In English, many things are named after a particular country – but have you ever wondered what those things are called in those countries?
1dolor de barriga masculine informaldolor de tripa masculine Spain informaldolor de guata masculine Andes informal
- Uncharacteristically, perhaps because the bellyache and the fever distracted him, he sat in the open rather than behind tree cover.
- Citizens of other places may complain, bitch or bellyache; New Yorkers kvetch.
- But there is some music that gives one a bellyache.
- If your husband ever asks for sex, never have a bellyache or a headache
- Pills, spills and bellyaches - a cheat's guide to the Tour
- If I complain of a sore bellyache Mom will never believe me.
- Could it be that therein lie the seeds of the present bellyache?
- A great banquet was served during the day, and I often gave myself a bellyache by eating too much while listening to speaker after speaker.
1rezongarrefunfuñarto bellyache about sb/sth — quejarse constantemente de algn/algo
- The council chiefs have known about the problem of recycling for quite some time but have chosen to ignore it and now they are bellyaching because they could be liable for a ‘fine’ of around £1, 500,000.
- Having said that, I too think that the majority of doctors still make very decent incomes and shouldn't spend their time bellyaching.
- There was some mild bellyaching that the bang bang chicken and crisp Chinese pickled veg baguette did not live up to its promise.
- It's a little too late to start bellyaching about it now.
- ‘This bottle of wine that's $27 on your list is just $9 at the store down the block,’ the customer bellyaches.
- Which is why I think the best solution for all of us is to stop bellyaching, and let Mr. Stallone go on making ‘Rocky’ movies until he drops.
- Soldiers bellyache all the time, but only a minority turn complaint into defiance.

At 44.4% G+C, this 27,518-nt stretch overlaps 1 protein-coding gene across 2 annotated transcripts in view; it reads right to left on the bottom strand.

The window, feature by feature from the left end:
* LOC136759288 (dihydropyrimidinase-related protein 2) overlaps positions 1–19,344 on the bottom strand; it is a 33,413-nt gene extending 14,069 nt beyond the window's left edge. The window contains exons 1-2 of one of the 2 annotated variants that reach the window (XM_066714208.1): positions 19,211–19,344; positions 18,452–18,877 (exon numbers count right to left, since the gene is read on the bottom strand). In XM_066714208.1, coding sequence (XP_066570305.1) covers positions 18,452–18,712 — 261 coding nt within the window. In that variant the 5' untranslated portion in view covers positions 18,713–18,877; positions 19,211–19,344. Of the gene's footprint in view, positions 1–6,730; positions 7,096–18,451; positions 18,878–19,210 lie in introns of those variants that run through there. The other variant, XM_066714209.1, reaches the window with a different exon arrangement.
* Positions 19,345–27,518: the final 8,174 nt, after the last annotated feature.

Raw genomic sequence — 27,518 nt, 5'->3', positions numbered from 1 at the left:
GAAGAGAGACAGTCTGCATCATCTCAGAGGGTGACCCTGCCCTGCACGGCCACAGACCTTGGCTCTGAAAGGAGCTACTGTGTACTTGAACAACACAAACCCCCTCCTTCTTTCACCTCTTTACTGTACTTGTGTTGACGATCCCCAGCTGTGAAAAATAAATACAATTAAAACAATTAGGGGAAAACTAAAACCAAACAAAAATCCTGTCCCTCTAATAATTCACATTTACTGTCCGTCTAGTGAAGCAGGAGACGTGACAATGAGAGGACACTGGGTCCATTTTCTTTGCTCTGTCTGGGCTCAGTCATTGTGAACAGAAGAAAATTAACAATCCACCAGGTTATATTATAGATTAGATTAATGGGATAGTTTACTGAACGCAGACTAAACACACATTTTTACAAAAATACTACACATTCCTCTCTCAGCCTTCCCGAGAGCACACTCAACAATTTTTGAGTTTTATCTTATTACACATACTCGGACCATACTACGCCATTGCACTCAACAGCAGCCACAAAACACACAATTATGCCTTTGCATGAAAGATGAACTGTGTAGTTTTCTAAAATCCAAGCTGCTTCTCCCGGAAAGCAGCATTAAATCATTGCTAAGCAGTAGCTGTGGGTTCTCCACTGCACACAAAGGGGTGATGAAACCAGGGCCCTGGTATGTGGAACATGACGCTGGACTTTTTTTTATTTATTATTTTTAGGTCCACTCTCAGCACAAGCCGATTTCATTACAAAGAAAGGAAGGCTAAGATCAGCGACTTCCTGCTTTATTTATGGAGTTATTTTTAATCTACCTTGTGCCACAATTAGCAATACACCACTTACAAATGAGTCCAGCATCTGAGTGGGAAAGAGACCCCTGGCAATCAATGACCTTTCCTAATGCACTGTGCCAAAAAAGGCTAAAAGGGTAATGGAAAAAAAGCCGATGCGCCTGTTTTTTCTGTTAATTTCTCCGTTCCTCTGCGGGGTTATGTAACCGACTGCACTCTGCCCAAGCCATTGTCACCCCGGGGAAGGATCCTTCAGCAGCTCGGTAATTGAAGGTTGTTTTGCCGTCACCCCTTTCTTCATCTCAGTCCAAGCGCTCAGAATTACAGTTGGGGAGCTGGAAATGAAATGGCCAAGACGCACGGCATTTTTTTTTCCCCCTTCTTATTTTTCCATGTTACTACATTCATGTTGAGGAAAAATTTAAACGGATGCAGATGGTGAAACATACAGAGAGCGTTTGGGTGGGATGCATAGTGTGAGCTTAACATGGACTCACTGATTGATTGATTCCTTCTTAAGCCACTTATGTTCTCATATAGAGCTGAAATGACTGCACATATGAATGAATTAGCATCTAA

- Anyone who's ever played road hockey has encountered the kid who bellyaches about not getting the ball enough and threatens to depart with his net if things don't go his way.
- I find it amusing what some people will write to you to bellyache about.
- I will stop bellyaching about the media using my personal life to sell newspapers while posing for cheesy, beefcake photos to sell my new movie.
- So stop bellyaching about hem lines and sore knees and start moving!
- You may complain, they say; you may grouch about globalisation, bellyache about environmental destruction, grizzle about consumer society.
- We can bellyache all we want over the decision, but at the end of the day prohormones are still gone.
- Now that police authorities are having to use that money for what it was intended, police officers' pensions, they are bellyaching about it and feeding the public with misinformation in a bid to disguise their own failings.
- Conservatives are always bellyaching about how complex the tax code is and what a burden it is on the average taxpayer.
- Teachers, already burdened with the extra duties of census, official surveys, vaccination programmes and other sundry jobs, are bellyaching.
- Rather than bellyache about who owns what media outlets, with a mealy-mouthed ‘it's not fair’ position, perhaps more honest debate and more public discussion would expose the vacuous nature of many current arguments.
- ‘People don't bellyache to the landlord any more, they bellyache to the Foundation,’ he explained.
- But once more, I'm not complaining, criticizing, expressing dissatisfaction, finding fault, or bellyaching at all.
- Fine. But can we now please stop bellyaching about how the Democrats don't have any ideas because they aren't willing to put a plan on the table?
English has borrowed many of the following foreign expressions of parting, so you’ve probably encountered some of these ways to say goodbye in other languages.
Many words formed by the addition of the suffix –ster are now obsolete - which ones are due a resurgence?
As their breed names often attest, dogs are a truly international bunch. Let’s take a look at 12 different dog breed names and their backstories.